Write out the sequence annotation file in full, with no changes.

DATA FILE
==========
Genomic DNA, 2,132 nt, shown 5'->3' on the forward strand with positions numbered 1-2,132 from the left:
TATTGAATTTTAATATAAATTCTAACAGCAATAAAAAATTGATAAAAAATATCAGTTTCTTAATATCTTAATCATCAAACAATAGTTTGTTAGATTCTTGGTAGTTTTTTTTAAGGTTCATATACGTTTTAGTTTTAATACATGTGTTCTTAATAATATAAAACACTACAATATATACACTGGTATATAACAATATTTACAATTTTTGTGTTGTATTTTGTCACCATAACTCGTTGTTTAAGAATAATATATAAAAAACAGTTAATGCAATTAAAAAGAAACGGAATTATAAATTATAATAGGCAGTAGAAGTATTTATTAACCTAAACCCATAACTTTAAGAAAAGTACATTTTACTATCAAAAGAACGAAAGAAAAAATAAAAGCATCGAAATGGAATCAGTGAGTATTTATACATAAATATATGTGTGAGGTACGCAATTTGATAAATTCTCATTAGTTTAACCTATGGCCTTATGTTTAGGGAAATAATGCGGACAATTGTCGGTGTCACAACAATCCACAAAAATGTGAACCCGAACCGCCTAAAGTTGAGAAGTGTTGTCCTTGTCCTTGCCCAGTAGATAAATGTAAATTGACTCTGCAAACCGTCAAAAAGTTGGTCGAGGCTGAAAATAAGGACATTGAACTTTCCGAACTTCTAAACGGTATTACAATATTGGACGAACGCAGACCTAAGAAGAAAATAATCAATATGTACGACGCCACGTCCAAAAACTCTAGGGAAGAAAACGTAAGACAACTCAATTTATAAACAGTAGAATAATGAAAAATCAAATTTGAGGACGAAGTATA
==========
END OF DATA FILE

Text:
Genomic DNA, 2,132 nt, shown 5'->3' on the forward strand with positions numbered 1-2,132 from the left:
TATTGAATTTTAATATAAATTCTAACAGCAATAAAAAATTGATAAAAAATATCAGTTTCTTAATATCTTAATCATCAAACAATAGTTTGTTAGATTCTTGGTAGTTTTTTTTAAGGTTCATATACGTTTTAGTTTTAATACATGTGTTCTTAATAATATAAAACACTACAATATATACACTGGTATATAACAATATTTACAATTTTTGTGTTGTATTTTGTCACCATAACTCGTTGTTTAAGAATAATATATAAAAAACAGTTAATGCAATTAAAAAGAAACGGAATTATAAATTATAATAGGCAGTAGAAGTATTTATTAACCTAAACCCATAACTTTAAGAAAAGTACATTTTACTATCAAAAGAACGAAAGAAAAAATAAAAGCATCGAAATGGAATCAGTGAGTATTTATACATAAATATATGTGTGAGGTACGCAATTTGATAAATTCTCATTAGTTTAACCTATGGCCTTATGTTTAGGGAAATAATGCGGACAATTGTCGGTGTCACAACAATCCACAAAAATGTGAACCCGAACCGCCTAAAGTTGAGAAGTGTTGTCCTTGTCCTTGCCCAGTAGATAAATGTAAATTGACTCTGCAAACCGTCAAAAAGTTGGTCGAGGCTGAAAATAAGGACATTGAACTTTCCGAACTTCTAAACGGTATTACAATATTGGACGAACGCAGACCTAAGAAGAAAATAATCAATATGTACGACGCCACGTCCAAAAACTCTAGGGAAGAAAACGTAAGACAACTCAATTTATAAACAGTAGAATAATGAAAAATCAAATTTGAGGACGAAGTATA